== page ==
It is a fair point, indeed even a necessary question. Observing that employers cannot ask job applicants who they voted for as a prerequisite of hiring, we can at least consider the principle in the question of politics. Willies notes that Grimes’ refusal to answer “denied Mitch McConnell’s team a sound bite that would have been replayed ad naseum in a state where President Obama is less popular than dog meat”. Tactically speaking, he has a point that, “In a low-information, sound-bite driven society, denying that sound bite was likely the better move”.

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Just Another Day in Iowa?

Iowa State Sen. Joni Ernst (R-12)

A persistent question in our electoral politics: Were you a business owner, would you really hire the candidate who says the job cannot and should not be done?

Really. Please. Just think about it for a moment.

In politics, we call this voting for Republicans. You know, the party that wants to drown government in the bathtub, because drowning someone you’ve beaten to such frailty that they cannot defend themselves is somehow a noble idyll?

And while Iowa state Sen. Joni Ernst (R-12) is the sort of candidate for U.S. Senate that would ordinarily embarrass constituents, we must also remember that this is Iowa we’re talking about.

We already know about the example Speaker Boehner set, arguing that Congress can wait until next year to give any time to President Obama’s ongoing military action against Daa’ish. And Joni Ernst is taking that advice in earnest, making it a campaign argument. Steve Benen, who has spent some effort trying to follow the twists and turns of the Iowa Republican’s remarkably bizarre campaign, tried to unpack the latest truckload of premium-grade fertilizer:

At a Senate debate in Iowa over the weekend, Rep. Bruce Braley (D) argued, “I think Congress should go back into session and have a broader and longer conversation about the nature of our involvement” in the Middle East.

Joni Ernst’s (R) response was amazing, even by Joni Ernst standards:

“Yes, we knew this threat was there months and months and months ago and this decision could have been made earlier this year so there’s no sense in calling Congress back now when this decision could have been made several months ago.”

The quote comes by way of a Democratic group that recorded the debate.

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The Journalistic Effort to Draft Mitt

The media effort to draft Mitt Romney for a third presidential campaign continues, with Steve Holland of Reuters undertaking the latest effort to argue that the former Massachusetts governor will run because, well, we just can’t believe the words coming out of his mouth:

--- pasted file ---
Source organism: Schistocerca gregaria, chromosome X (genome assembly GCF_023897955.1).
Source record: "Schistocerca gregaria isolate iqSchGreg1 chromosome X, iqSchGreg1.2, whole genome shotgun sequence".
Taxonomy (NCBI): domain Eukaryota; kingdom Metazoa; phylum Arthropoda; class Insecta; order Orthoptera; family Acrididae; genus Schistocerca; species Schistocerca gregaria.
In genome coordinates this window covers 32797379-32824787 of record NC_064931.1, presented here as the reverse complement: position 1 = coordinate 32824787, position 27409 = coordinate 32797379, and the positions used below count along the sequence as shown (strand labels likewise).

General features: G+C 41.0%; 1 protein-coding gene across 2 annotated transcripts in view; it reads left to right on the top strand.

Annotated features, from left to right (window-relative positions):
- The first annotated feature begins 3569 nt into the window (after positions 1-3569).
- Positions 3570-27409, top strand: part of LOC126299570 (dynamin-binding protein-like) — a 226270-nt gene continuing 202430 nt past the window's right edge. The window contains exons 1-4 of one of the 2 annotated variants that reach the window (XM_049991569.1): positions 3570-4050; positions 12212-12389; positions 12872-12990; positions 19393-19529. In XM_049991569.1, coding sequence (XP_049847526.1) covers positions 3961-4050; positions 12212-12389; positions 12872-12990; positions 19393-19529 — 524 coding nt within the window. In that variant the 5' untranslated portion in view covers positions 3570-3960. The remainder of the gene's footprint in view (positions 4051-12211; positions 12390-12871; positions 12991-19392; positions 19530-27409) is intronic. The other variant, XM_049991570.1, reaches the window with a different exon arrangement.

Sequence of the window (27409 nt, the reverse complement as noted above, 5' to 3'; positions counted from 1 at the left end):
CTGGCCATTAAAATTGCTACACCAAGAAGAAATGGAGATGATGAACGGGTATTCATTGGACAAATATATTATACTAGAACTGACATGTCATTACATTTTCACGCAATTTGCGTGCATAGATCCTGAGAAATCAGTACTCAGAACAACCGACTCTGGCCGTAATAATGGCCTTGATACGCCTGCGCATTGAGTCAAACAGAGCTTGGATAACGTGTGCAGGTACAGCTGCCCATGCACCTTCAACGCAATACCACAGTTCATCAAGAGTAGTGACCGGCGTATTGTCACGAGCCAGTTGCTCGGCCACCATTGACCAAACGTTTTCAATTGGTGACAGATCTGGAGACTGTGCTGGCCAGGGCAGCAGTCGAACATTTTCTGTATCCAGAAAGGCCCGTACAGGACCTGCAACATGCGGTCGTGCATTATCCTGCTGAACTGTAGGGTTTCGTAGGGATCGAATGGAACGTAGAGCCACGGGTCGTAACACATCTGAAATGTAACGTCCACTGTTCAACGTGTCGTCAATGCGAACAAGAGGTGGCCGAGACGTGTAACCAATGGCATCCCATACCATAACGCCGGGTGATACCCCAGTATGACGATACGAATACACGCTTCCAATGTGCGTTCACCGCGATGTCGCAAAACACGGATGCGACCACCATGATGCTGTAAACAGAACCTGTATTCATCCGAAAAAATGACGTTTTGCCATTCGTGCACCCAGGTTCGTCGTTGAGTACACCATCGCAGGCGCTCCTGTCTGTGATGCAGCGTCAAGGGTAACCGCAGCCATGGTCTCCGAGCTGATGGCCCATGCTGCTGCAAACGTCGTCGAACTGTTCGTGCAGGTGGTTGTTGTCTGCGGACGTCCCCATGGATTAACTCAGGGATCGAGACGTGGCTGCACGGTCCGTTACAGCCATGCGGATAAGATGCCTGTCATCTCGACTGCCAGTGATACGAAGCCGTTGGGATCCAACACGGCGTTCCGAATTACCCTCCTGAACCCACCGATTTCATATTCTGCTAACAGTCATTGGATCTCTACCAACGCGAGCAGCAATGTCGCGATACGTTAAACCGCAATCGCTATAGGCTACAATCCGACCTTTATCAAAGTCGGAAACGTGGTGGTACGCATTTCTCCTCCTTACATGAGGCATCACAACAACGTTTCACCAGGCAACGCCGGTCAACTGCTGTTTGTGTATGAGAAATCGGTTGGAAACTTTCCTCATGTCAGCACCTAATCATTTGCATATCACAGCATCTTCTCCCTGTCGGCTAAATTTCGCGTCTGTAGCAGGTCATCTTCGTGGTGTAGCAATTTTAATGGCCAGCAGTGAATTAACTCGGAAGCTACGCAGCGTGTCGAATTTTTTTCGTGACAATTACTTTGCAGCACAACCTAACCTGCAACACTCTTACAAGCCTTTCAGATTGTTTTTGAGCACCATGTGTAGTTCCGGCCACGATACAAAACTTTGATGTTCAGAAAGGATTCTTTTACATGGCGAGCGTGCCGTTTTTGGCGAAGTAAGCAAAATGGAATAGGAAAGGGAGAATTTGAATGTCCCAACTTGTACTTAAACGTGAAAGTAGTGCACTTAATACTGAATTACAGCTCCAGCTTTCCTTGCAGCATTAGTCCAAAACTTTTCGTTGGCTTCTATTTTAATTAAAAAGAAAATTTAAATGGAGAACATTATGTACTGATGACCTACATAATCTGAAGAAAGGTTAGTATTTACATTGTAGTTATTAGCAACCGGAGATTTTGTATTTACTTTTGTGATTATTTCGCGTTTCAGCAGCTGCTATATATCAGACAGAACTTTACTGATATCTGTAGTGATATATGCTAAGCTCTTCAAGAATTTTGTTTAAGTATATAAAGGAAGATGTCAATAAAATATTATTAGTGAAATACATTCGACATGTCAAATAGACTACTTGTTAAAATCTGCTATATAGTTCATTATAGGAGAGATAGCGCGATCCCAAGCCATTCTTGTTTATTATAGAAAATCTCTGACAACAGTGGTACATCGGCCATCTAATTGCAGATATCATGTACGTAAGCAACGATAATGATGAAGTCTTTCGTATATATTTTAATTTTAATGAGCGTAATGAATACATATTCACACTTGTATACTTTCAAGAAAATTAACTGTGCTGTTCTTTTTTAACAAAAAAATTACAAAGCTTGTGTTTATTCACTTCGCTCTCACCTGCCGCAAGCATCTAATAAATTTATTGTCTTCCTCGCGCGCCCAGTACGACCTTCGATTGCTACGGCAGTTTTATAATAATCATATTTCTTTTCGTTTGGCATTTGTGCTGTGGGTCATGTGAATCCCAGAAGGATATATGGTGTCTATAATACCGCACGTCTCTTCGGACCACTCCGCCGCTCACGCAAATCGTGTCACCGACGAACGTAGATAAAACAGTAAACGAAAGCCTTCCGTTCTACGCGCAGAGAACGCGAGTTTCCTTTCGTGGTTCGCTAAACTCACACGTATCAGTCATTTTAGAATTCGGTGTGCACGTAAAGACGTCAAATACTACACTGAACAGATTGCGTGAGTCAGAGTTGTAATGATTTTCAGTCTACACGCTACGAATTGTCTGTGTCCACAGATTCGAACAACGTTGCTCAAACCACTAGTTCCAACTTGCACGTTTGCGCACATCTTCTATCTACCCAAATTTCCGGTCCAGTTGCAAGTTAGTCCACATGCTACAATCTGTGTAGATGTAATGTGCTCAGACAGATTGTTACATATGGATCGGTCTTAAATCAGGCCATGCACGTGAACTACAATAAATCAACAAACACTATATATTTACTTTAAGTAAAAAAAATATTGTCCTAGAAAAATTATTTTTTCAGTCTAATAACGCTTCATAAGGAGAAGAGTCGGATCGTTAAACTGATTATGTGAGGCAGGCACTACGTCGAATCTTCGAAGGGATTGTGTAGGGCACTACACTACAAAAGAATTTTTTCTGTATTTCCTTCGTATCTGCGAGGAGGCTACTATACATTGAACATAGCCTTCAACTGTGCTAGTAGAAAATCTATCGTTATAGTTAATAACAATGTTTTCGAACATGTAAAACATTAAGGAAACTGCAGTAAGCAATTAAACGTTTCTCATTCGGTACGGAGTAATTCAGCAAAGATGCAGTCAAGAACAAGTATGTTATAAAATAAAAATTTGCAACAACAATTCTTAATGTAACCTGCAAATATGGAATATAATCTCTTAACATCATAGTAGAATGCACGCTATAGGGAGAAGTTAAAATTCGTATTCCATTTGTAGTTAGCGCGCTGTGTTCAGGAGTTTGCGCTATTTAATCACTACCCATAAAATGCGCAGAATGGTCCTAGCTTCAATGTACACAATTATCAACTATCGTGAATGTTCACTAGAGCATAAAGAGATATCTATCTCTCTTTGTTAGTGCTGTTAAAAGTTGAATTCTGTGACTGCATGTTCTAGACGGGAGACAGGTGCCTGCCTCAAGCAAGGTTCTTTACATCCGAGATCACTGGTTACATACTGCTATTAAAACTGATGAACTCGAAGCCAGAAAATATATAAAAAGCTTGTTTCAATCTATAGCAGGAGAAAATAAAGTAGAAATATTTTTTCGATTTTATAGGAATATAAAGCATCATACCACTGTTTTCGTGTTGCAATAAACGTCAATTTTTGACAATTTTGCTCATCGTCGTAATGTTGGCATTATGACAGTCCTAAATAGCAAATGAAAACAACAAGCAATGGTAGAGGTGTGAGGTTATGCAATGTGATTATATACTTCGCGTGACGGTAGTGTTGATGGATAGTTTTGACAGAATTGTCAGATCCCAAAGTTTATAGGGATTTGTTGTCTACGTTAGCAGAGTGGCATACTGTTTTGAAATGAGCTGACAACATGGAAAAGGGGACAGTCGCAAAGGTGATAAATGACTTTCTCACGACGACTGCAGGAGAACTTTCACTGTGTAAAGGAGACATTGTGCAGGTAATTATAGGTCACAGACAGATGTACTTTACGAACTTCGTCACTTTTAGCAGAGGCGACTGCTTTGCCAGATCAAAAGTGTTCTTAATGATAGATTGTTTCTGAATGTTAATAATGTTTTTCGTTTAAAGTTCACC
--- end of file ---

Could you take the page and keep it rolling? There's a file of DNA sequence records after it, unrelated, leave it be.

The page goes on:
Romney associates say he is flattered by the attention and believes he would have done a better job if he had defeated the Democratic incumbent President Barack Obama in 2012 when he was the Republican nominee.

ReutersBut Romney typically insists in public that he is not going to run for a third time after losses in 2008 and 2012.

“I’m not running and I’m not planning on running. I’ve got nothing to add to that story,” he told supporters during a stop this week at Atlanta’s Varsity restaurant, where he had a hot dog and onion rings, according to the Marietta Daily Journal.

Still, friends and former aides say, he could seek the nomination if a series of events plays out in his favor, chiefly that no single powerhouse emerges from what is expected to be a crowded field of Republicans vying for the party’s nod.

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A Note to Karen Tumulty of the Washington Post

karen Tumulty of the Washington Post, via C-SPAN; undated.

To: Karen Tumulty

re: Spockbama

What a difference a year makes, madam. You won the Toner Prize for Excellence in Political Reporting for 2013. Congratulations. Except it’s now 2014, and mere months later, you’re embarrassing the S. I. Newhouse School of Public Communications at Syracuse University by demonstrating just how badly they screwed up.

It’s not that I don’t like you, or think your work is excrement. But I just don’t get this whole thing where reporters both want to take sides, participating in the stories they cover, and be looked upon by the world at large as part of the noble Fourth Estate.

The Fourth Estate is dying because of people like you.

We, the People who are the alleged beneficiaries of the tireless work performed by the Fourth Estate, are not pleased at the prospect of its suicide. Once upon a time, we needed the media as Fourth Estate. In concept, we still do. But in practice? We’d be better off if you all took up basket weaving, or prostitution.

Better yet, why don’t the (ahem!) “journalists” just give up the pretense and run for office?